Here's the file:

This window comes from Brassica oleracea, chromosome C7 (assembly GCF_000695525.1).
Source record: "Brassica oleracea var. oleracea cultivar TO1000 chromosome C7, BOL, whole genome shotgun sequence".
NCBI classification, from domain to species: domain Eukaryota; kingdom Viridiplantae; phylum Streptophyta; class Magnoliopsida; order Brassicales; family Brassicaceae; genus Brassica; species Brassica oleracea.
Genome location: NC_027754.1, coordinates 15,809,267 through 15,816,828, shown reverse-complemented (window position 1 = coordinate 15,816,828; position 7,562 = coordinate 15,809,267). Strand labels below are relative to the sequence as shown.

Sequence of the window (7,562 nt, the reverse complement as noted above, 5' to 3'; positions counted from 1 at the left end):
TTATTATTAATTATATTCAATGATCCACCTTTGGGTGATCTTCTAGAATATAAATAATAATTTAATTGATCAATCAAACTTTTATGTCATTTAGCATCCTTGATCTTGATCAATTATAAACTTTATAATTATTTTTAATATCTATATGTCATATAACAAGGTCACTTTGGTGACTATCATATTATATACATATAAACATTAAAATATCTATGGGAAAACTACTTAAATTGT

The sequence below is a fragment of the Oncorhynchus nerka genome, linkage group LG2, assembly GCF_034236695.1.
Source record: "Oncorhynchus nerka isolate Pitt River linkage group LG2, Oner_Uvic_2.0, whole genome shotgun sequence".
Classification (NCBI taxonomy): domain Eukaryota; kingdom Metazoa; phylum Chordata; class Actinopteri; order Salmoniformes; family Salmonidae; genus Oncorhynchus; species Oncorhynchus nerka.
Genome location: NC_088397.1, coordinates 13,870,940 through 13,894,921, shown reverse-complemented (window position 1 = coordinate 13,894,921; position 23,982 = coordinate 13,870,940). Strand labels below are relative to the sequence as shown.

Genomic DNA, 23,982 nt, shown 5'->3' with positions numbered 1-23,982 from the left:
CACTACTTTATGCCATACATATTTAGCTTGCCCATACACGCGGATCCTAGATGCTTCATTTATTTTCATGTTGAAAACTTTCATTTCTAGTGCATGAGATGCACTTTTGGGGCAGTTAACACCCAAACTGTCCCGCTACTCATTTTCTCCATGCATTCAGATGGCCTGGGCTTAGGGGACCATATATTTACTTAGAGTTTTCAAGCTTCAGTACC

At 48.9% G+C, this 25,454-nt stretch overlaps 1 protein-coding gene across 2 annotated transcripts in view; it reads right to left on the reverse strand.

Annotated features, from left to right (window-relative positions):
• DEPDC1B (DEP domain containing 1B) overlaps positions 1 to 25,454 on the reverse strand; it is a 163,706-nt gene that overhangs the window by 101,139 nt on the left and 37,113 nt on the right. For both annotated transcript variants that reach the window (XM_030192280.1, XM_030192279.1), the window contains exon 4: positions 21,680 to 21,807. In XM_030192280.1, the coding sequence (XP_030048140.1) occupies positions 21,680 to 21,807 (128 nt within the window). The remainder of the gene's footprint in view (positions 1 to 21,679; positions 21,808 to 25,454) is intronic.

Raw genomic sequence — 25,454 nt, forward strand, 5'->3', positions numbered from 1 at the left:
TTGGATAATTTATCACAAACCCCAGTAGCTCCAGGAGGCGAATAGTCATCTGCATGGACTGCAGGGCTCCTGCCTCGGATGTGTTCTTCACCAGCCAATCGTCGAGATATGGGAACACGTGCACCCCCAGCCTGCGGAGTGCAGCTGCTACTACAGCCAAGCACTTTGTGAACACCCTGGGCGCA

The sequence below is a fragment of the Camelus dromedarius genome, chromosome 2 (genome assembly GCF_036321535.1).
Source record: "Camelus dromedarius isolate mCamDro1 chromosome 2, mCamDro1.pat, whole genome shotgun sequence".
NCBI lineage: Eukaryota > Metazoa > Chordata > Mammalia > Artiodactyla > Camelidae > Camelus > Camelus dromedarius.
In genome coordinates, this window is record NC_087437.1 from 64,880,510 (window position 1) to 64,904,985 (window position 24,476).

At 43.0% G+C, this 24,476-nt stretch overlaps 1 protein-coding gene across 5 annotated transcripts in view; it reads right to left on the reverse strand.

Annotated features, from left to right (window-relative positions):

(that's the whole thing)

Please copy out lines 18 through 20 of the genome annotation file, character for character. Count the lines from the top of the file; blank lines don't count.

The sequence below is a fragment of the Camelus dromedarius genome, chromosome 2 (genome assembly GCF_036321535.1).
Source record: "Camelus dromedarius isolate mCamDro1 chromosome 2, mCamDro1.pat, whole genome shotgun sequence".
NCBI lineage: Eukaryota > Metazoa > Chordata > Mammalia > Artiodactyla > Camelidae > Camelus > Camelus dromedarius.